… and we’re back! Power pop is the original basis for this webzine’s existence so I thought it’d be appropriate to highlight all you needed to know about the foundations of true-blue original POWER POP. Enjoy…
Thanks to the Breaking Bad finale, Badfinger is back in vogue. This British band originally consisted of Pete Ham, Ron Griffiths, Mike Gibbins and Tom Evans and were signed by The Beatles to Apple Records in 1968. Badfinger had four consecutive worldwide hits from 1970 to 1971: “Come and Get It” (written and produced by Paul McCartney), “No Matter What”, “Day After Day”, and “Baby Blue” (the song featured in that Breaking Bad finale).
I have been using Spotify quite a bit since it was officially launched in Singapore. Of course, the streaming music app isn’t perfect (it doesn’t have any Beatles music for instance) but it has certainly helped me to get in touch with obscure music once again and I wanted to take this opportunity to share the same with you in this column.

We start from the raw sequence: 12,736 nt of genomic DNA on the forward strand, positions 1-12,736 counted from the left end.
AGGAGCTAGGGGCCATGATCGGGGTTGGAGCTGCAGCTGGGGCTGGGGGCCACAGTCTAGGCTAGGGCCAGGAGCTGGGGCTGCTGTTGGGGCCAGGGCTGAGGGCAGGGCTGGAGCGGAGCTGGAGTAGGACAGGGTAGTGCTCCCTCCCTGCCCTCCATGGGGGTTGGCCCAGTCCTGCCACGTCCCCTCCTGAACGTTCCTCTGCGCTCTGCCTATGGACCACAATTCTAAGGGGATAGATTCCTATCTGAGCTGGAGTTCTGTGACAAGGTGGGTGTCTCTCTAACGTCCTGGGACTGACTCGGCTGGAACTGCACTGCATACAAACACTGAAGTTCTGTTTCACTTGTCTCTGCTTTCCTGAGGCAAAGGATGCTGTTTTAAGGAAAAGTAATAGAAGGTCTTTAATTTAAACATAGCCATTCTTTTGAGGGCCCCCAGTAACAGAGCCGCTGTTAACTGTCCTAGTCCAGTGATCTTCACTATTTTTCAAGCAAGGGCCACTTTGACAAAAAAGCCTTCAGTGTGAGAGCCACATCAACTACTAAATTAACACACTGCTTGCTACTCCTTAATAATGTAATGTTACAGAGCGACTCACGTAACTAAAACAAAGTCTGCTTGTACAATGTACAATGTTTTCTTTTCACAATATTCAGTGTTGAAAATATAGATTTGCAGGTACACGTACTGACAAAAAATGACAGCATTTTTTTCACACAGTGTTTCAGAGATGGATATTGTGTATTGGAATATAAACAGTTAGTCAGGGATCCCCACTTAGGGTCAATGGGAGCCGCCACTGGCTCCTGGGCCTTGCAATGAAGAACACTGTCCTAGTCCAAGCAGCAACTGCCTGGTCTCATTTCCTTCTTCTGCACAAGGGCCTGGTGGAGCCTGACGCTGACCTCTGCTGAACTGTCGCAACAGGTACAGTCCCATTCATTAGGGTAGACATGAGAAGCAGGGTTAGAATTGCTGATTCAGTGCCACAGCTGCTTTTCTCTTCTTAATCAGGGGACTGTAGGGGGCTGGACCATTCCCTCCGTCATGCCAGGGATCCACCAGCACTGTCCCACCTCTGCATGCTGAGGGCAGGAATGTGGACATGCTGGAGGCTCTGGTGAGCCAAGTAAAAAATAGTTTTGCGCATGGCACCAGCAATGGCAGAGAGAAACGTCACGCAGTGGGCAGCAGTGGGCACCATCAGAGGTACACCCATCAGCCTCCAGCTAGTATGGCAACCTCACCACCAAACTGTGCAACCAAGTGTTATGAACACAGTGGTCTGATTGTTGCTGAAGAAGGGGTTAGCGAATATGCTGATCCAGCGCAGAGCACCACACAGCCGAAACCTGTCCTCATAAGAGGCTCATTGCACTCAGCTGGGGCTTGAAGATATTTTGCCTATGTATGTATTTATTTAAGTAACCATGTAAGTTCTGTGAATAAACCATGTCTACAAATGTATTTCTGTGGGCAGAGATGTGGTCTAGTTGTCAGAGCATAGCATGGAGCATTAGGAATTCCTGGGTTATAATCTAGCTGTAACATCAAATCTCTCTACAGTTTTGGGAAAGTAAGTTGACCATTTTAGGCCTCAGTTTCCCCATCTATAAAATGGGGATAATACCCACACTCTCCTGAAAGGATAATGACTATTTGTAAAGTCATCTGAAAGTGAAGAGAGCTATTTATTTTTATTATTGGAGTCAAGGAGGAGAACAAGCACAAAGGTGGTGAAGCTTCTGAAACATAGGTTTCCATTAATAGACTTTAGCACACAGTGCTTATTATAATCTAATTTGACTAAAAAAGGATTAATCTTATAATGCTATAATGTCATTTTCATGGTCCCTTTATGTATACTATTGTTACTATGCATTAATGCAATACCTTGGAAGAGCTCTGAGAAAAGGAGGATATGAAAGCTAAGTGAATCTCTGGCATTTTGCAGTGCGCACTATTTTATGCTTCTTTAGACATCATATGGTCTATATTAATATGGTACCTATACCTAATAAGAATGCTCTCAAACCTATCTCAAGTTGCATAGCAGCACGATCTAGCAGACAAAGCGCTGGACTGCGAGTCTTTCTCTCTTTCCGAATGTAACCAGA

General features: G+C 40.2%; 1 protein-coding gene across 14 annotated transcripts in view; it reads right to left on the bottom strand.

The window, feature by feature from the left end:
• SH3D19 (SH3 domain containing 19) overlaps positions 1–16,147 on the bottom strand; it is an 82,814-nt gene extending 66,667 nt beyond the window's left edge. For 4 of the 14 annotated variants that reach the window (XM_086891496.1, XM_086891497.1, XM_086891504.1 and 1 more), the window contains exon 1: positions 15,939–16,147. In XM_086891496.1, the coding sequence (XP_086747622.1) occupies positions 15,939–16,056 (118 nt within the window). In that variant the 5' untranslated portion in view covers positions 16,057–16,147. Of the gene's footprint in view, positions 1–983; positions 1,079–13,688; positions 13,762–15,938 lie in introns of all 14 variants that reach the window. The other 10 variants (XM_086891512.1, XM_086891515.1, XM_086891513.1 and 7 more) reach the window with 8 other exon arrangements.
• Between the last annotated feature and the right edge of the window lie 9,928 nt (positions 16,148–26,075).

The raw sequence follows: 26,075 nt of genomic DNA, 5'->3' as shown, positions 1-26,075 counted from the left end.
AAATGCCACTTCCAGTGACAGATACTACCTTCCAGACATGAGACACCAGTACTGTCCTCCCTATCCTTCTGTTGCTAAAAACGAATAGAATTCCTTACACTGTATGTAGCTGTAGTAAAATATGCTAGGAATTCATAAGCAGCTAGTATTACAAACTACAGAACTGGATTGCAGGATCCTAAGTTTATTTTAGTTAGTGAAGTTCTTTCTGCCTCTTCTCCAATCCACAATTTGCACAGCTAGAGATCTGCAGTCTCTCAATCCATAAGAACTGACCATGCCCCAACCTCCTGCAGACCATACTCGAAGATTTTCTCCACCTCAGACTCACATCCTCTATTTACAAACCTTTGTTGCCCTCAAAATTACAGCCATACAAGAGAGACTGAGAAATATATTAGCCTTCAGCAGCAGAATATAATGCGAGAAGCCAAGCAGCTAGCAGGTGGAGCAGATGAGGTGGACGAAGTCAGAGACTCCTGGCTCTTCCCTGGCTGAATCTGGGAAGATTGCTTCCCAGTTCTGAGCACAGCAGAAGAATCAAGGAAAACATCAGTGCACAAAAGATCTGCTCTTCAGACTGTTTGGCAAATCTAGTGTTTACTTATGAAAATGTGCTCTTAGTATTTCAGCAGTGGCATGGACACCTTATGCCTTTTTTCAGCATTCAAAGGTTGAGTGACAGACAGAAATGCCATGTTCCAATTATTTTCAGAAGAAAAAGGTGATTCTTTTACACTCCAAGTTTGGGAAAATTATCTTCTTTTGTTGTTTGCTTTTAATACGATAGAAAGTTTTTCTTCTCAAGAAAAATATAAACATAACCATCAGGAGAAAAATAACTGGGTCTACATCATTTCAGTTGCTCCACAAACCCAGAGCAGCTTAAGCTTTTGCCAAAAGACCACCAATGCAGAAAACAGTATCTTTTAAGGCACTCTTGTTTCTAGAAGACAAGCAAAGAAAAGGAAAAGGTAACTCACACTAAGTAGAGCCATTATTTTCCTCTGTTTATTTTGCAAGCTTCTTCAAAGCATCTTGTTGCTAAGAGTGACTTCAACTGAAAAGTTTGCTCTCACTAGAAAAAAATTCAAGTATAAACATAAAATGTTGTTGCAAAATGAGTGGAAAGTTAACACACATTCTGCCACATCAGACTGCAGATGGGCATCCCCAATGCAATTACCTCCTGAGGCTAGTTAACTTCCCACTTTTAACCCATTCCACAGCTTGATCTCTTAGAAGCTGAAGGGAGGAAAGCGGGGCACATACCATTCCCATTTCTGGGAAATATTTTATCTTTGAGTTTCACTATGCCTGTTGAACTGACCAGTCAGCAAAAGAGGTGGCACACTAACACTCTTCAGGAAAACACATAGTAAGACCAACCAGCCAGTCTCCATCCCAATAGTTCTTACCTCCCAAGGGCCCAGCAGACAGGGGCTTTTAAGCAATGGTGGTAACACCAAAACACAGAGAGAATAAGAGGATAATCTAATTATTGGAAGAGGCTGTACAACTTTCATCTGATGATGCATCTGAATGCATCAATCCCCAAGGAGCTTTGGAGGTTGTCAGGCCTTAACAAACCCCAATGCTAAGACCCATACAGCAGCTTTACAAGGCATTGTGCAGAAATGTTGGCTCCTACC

First off, we have the eponymous debut album of The Waterboys. I remember first hearing this in the early 80s and feeling that it was highly spiritual folk-pop-rock music that was epic and earthy at the same time. Apart from this wonderful debut, one should also check out A Pagan Place and Fisherman’s Blues.
Lloyd Cole & the Commotions was a breath of fresh air when its debut album – Rattlesnakes – was released to critical acclaim in 1984. The band never quite took off despite the success of the debut and Cole eventually went on to a fairly viable solo career.
Finally, Canadian singer-songwriter Bruce Cockburn has had a 40 year illustrious career but has remained fairly obscure outside of his homeland. His eclectic style has seen Cockburn embrace such genres as folk, jazz, reggae, new wave and rock n’ roll with great aplomb. This playlist is a collection of some of my favourite Cockburn tracks and serves as an excellent introduction.